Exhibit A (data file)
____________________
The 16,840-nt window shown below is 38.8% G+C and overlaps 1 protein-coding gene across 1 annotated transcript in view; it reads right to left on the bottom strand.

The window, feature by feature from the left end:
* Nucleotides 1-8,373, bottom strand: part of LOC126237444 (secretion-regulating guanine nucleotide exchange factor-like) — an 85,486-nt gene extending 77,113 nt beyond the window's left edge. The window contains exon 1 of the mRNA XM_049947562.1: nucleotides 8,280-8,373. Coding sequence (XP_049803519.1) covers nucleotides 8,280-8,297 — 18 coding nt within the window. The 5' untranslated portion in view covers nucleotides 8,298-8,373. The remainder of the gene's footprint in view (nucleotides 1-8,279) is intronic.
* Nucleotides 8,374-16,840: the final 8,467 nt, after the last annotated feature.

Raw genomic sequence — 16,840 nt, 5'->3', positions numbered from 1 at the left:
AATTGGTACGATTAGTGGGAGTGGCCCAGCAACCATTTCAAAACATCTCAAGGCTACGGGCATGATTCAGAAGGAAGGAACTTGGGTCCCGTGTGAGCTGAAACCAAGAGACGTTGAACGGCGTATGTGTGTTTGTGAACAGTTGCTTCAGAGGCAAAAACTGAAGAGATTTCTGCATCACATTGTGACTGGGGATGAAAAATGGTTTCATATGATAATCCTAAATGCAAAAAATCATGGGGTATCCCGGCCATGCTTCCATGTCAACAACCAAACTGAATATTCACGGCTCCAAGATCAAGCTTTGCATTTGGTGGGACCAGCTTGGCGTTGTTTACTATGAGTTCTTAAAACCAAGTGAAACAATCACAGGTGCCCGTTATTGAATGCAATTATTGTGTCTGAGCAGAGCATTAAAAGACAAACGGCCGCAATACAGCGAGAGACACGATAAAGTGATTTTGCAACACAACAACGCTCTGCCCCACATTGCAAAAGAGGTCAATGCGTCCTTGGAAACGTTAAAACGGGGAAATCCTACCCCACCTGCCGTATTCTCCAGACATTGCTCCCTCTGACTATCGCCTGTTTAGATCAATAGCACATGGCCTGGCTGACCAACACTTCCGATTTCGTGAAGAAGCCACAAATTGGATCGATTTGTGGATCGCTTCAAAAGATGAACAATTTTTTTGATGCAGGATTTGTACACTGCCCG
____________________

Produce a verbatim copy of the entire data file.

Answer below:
The 16,840-nt window shown below is 38.8% G+C and overlaps 1 protein-coding gene across 1 annotated transcript in view; it reads right to left on the bottom strand.

The window, feature by feature from the left end:
* Nucleotides 1-8,373, bottom strand: part of LOC126237444 (secretion-regulating guanine nucleotide exchange factor-like) — an 85,486-nt gene extending 77,113 nt beyond the window's left edge. The window contains exon 1 of the mRNA XM_049947562.1: nucleotides 8,280-8,373. Coding sequence (XP_049803519.1) covers nucleotides 8,280-8,297 — 18 coding nt within the window. The 5' untranslated portion in view covers nucleotides 8,298-8,373. The remainder of the gene's footprint in view (nucleotides 1-8,279) is intronic.
* Nucleotides 8,374-16,840: the final 8,467 nt, after the last annotated feature.

Raw genomic sequence — 16,840 nt, 5'->3', positions numbered from 1 at the left:
AATTGGTACGATTAGTGGGAGTGGCCCAGCAACCATTTCAAAACATCTCAAGGCTACGGGCATGATTCAGAAGGAAGGAACTTGGGTCCCGTGTGAGCTGAAACCAAGAGACGTTGAACGGCGTATGTGTGTTTGTGAACAGTTGCTTCAGAGGCAAAAACTGAAGAGATTTCTGCATCACATTGTGACTGGGGATGAAAAATGGTTTCATATGATAATCCTAAATGCAAAAAATCATGGGGTATCCCGGCCATGCTTCCATGTCAACAACCAAACTGAATATTCACGGCTCCAAGATCAAGCTTTGCATTTGGTGGGACCAGCTTGGCGTTGTTTACTATGAGTTCTTAAAACCAAGTGAAACAATCACAGGTGCCCGTTATTGAATGCAATTATTGTGTCTGAGCAGAGCATTAAAAGACAAACGGCCGCAATACAGCGAGAGACACGATAAAGTGATTTTGCAACACAACAACGCTCTGCCCCACATTGCAAAAGAGGTCAATGCGTCCTTGGAAACGTTAAAACGGGGAAATCCTACCCCACCTGCCGTATTCTCCAGACATTGCTCCCTCTGACTATCGCCTGTTTAGATCAATAGCACATGGCCTGGCTGACCAACACTTCCGATTTCGTGAAGAAGCCACAAATTGGATCGATTTGTGGATCGCTTCAAAAGATGAACAATTTTTTTGATGCAGGATTTGTACACTGCCCG